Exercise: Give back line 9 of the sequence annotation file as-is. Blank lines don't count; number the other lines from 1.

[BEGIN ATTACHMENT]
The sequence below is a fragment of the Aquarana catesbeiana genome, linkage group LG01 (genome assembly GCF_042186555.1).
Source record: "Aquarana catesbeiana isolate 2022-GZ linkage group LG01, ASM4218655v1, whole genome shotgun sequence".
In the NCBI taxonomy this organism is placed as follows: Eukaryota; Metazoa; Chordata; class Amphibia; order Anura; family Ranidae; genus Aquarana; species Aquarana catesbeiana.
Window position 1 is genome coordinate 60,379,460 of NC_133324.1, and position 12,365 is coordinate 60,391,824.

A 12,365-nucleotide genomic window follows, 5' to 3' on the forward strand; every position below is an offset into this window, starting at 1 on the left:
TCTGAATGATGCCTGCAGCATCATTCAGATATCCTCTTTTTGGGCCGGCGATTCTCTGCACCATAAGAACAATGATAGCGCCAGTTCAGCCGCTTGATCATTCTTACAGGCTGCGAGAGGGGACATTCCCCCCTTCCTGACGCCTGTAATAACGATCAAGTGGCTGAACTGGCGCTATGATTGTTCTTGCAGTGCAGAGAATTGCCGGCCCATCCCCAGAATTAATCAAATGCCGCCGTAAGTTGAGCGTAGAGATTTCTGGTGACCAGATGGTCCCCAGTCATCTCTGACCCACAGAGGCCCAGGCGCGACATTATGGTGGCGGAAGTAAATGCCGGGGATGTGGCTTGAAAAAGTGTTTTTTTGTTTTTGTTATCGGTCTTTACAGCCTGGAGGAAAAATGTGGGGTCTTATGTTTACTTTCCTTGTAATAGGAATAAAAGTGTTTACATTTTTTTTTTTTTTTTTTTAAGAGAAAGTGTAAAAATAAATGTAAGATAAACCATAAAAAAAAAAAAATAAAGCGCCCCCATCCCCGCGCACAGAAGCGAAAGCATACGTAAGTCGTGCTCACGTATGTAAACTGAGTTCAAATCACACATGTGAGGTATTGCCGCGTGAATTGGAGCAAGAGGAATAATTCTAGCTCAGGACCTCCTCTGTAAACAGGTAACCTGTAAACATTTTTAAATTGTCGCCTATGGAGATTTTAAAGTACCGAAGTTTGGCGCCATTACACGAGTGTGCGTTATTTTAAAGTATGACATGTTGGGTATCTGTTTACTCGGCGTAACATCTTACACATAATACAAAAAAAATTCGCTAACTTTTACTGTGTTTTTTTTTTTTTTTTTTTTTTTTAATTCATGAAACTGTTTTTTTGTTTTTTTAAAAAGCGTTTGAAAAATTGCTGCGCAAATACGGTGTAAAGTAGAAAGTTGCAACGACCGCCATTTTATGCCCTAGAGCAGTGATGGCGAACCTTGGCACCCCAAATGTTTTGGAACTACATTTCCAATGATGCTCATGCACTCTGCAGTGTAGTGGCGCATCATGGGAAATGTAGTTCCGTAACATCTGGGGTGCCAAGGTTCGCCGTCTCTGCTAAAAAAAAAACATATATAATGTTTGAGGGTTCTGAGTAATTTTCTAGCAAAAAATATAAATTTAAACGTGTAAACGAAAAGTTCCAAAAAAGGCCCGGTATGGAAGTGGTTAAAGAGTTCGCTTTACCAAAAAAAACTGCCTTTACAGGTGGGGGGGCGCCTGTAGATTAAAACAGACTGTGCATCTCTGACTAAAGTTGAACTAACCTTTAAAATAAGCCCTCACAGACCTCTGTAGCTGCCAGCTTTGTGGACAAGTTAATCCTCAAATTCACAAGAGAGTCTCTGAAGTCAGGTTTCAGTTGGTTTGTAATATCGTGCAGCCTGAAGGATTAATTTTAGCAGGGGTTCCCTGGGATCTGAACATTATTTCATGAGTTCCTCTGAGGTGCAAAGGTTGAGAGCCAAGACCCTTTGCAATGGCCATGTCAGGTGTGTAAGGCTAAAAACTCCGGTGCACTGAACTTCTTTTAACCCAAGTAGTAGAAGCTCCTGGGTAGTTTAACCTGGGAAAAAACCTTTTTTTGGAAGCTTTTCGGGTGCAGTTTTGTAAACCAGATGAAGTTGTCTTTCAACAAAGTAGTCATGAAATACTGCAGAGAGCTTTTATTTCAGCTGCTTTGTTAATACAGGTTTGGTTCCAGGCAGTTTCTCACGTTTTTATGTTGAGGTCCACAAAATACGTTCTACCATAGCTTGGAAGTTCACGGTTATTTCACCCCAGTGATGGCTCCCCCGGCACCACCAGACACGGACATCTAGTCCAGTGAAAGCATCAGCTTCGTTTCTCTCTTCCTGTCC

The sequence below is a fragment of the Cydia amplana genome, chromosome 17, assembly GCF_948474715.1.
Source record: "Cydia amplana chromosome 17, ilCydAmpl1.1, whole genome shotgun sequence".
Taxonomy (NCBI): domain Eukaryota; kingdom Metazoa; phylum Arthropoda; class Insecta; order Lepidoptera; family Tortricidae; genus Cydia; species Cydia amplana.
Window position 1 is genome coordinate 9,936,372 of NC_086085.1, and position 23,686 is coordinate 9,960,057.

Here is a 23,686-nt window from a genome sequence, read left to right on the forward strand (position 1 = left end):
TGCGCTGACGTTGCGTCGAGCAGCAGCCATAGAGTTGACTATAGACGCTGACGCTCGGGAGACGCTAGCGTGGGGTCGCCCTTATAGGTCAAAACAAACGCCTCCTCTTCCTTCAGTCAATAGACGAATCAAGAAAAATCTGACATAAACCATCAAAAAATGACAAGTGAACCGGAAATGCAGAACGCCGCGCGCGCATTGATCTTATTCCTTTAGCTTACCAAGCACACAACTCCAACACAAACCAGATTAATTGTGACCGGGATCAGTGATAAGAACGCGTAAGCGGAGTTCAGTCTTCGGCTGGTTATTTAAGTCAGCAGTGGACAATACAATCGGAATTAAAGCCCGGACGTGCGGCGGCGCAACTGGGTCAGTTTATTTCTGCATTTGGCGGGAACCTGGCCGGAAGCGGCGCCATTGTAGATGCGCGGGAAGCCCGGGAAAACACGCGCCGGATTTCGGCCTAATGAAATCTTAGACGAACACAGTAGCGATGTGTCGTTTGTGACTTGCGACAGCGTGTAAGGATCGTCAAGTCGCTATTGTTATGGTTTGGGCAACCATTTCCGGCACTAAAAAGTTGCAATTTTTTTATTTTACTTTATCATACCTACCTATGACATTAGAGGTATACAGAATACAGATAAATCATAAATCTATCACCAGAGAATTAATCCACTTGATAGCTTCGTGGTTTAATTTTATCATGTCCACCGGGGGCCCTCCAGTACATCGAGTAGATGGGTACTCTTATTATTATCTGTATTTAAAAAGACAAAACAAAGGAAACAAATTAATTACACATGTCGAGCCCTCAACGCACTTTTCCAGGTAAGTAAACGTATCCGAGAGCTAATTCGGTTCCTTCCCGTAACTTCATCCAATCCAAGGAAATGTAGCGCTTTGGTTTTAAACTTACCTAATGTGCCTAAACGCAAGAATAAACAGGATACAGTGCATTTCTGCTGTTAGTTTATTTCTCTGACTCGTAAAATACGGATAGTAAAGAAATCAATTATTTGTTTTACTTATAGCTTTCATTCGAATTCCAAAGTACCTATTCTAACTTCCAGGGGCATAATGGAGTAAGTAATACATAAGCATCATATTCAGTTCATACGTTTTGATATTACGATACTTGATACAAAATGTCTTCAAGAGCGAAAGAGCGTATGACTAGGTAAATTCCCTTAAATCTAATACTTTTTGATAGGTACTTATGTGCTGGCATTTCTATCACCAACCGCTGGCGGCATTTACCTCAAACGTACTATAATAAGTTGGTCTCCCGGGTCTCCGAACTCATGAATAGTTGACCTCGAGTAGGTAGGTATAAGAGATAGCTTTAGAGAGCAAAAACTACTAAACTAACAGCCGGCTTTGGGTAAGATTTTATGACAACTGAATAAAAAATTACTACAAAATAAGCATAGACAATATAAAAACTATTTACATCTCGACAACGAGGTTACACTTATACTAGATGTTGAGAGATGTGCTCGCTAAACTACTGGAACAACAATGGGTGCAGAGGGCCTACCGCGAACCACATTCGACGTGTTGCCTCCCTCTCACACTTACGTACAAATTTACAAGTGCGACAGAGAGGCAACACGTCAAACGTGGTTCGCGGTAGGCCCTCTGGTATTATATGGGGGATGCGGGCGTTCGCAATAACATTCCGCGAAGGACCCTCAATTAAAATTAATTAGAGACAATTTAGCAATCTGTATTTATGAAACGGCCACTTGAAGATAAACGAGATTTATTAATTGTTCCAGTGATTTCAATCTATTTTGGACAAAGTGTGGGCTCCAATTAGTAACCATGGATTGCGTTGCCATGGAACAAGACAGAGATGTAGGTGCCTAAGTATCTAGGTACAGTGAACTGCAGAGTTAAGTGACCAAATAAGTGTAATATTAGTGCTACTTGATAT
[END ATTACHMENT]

Taxonomy (NCBI): domain Eukaryota; kingdom Metazoa; phylum Arthropoda; class Insecta; order Lepidoptera; family Tortricidae; genus Cydia; species Cydia amplana.